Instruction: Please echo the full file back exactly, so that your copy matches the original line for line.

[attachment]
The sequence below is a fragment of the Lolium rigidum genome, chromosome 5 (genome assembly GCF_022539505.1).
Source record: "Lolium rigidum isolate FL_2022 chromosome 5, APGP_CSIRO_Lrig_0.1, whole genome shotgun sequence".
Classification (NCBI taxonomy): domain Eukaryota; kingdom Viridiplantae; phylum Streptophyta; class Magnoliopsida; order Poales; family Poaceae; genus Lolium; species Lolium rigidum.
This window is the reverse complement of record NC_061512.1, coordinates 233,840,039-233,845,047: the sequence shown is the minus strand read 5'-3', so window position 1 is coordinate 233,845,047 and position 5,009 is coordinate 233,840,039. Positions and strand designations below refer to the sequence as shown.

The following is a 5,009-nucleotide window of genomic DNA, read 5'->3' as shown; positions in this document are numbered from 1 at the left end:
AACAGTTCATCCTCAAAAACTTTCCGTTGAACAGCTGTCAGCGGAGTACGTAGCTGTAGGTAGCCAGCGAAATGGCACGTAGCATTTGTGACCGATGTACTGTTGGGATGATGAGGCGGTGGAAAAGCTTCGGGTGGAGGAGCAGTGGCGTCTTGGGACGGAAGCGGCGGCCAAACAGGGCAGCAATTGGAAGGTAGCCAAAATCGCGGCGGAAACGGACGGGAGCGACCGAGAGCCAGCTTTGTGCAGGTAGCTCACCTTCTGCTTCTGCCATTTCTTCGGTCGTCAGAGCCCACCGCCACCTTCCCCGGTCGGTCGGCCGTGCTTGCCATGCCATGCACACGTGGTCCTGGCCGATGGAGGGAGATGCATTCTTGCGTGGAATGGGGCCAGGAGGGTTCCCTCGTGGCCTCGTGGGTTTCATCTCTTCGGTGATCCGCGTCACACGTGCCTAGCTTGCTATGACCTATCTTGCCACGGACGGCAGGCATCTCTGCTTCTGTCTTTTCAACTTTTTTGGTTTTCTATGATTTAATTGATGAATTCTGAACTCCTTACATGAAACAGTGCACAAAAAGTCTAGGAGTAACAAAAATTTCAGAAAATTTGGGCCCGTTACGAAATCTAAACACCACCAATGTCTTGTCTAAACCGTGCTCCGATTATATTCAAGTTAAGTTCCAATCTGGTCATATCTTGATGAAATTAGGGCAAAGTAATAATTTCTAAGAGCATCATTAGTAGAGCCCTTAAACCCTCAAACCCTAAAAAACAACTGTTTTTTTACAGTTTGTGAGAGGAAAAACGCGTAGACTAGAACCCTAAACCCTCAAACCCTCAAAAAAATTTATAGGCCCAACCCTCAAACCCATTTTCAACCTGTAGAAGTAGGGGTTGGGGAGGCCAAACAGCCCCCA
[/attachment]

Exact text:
The sequence below is a fragment of the Lolium rigidum genome, chromosome 5 (genome assembly GCF_022539505.1).
Source record: "Lolium rigidum isolate FL_2022 chromosome 5, APGP_CSIRO_Lrig_0.1, whole genome shotgun sequence".
Classification (NCBI taxonomy): domain Eukaryota; kingdom Viridiplantae; phylum Streptophyta; class Magnoliopsida; order Poales; family Poaceae; genus Lolium; species Lolium rigidum.
This window is the reverse complement of record NC_061512.1, coordinates 233,840,039-233,845,047: the sequence shown is the minus strand read 5'-3', so window position 1 is coordinate 233,845,047 and position 5,009 is coordinate 233,840,039. Positions and strand designations below refer to the sequence as shown.

The following is a 5,009-nucleotide window of genomic DNA, read 5'->3' as shown; positions in this document are numbered from 1 at the left end:
AACAGTTCATCCTCAAAAACTTTCCGTTGAACAGCTGTCAGCGGAGTACGTAGCTGTAGGTAGCCAGCGAAATGGCACGTAGCATTTGTGACCGATGTACTGTTGGGATGATGAGGCGGTGGAAAAGCTTCGGGTGGAGGAGCAGTGGCGTCTTGGGACGGAAGCGGCGGCCAAACAGGGCAGCAATTGGAAGGTAGCCAAAATCGCGGCGGAAACGGACGGGAGCGACCGAGAGCCAGCTTTGTGCAGGTAGCTCACCTTCTGCTTCTGCCATTTCTTCGGTCGTCAGAGCCCACCGCCACCTTCCCCGGTCGGTCGGCCGTGCTTGCCATGCCATGCACACGTGGTCCTGGCCGATGGAGGGAGATGCATTCTTGCGTGGAATGGGGCCAGGAGGGTTCCCTCGTGGCCTCGTGGGTTTCATCTCTTCGGTGATCCGCGTCACACGTGCCTAGCTTGCTATGACCTATCTTGCCACGGACGGCAGGCATCTCTGCTTCTGTCTTTTCAACTTTTTTGGTTTTCTATGATTTAATTGATGAATTCTGAACTCCTTACATGAAACAGTGCACAAAAAGTCTAGGAGTAACAAAAATTTCAGAAAATTTGGGCCCGTTACGAAATCTAAACACCACCAATGTCTTGTCTAAACCGTGCTCCGATTATATTCAAGTTAAGTTCCAATCTGGTCATATCTTGATGAAATTAGGGCAAAGTAATAATTTCTAAGAGCATCATTAGTAGAGCCCTTAAACCCTCAAACCCTAAAAAACAACTGTTTTTTTACAGTTTGTGAGAGGAAAAACGCGTAGACTAGAACCCTAAACCCTCAAACCCTCAAAAAAATTTATAGGCCCAACCCTCAAACCCATTTTCAACCTGTAGAAGTAGGGGTTGGGGAGGCCAAACAGCCCCCA